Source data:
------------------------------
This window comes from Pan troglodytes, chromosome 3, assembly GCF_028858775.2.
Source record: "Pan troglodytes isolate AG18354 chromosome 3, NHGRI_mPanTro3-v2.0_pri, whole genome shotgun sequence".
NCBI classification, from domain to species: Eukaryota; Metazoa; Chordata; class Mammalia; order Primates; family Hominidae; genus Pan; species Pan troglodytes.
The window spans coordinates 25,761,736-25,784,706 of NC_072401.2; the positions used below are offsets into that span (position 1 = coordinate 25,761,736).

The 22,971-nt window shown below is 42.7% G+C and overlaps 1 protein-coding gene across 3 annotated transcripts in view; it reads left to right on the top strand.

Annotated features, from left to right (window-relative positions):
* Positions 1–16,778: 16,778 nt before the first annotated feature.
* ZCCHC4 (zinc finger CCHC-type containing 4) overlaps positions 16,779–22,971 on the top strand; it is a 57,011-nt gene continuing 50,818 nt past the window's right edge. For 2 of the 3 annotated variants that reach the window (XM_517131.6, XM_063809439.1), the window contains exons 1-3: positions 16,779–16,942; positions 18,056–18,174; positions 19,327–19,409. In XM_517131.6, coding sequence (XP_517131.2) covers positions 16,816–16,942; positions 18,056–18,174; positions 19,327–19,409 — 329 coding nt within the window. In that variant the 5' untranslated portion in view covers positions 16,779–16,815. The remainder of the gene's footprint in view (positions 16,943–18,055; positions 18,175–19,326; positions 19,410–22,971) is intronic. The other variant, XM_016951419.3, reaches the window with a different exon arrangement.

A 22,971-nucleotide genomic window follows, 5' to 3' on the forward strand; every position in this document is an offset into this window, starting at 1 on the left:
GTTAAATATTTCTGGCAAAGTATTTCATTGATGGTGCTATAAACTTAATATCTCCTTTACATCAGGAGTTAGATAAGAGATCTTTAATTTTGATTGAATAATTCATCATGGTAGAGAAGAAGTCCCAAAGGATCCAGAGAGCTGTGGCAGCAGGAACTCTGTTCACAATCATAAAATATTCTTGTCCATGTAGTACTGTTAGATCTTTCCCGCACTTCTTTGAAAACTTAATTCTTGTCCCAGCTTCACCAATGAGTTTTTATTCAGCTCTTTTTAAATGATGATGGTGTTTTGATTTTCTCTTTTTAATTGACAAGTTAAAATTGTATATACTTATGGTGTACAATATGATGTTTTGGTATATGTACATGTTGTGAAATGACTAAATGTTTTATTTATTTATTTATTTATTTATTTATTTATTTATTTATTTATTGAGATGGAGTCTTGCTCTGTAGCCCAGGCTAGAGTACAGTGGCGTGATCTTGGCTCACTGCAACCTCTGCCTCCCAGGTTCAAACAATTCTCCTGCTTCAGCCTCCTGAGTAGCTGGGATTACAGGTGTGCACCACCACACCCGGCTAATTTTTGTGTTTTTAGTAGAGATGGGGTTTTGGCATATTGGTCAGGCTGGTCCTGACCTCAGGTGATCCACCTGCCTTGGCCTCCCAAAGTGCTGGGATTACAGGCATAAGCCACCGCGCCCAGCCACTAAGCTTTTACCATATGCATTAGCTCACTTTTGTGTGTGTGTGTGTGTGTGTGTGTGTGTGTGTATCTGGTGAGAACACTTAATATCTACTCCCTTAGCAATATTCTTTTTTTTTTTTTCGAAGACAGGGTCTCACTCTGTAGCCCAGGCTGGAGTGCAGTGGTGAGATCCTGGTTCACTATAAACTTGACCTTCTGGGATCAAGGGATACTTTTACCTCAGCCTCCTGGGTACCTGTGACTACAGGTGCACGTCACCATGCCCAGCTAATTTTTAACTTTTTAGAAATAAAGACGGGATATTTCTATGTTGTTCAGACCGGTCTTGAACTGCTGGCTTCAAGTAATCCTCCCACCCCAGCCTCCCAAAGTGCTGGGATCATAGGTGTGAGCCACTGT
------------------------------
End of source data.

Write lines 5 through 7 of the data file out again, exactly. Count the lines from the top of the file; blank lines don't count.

The 22,971-nt window shown below is 42.7% G+C and overlaps 1 protein-coding gene across 3 annotated transcripts in view; it reads left to right on the top strand.

Annotated features, from left to right (window-relative positions):
* Positions 1–16,778: 16,778 nt before the first annotated feature.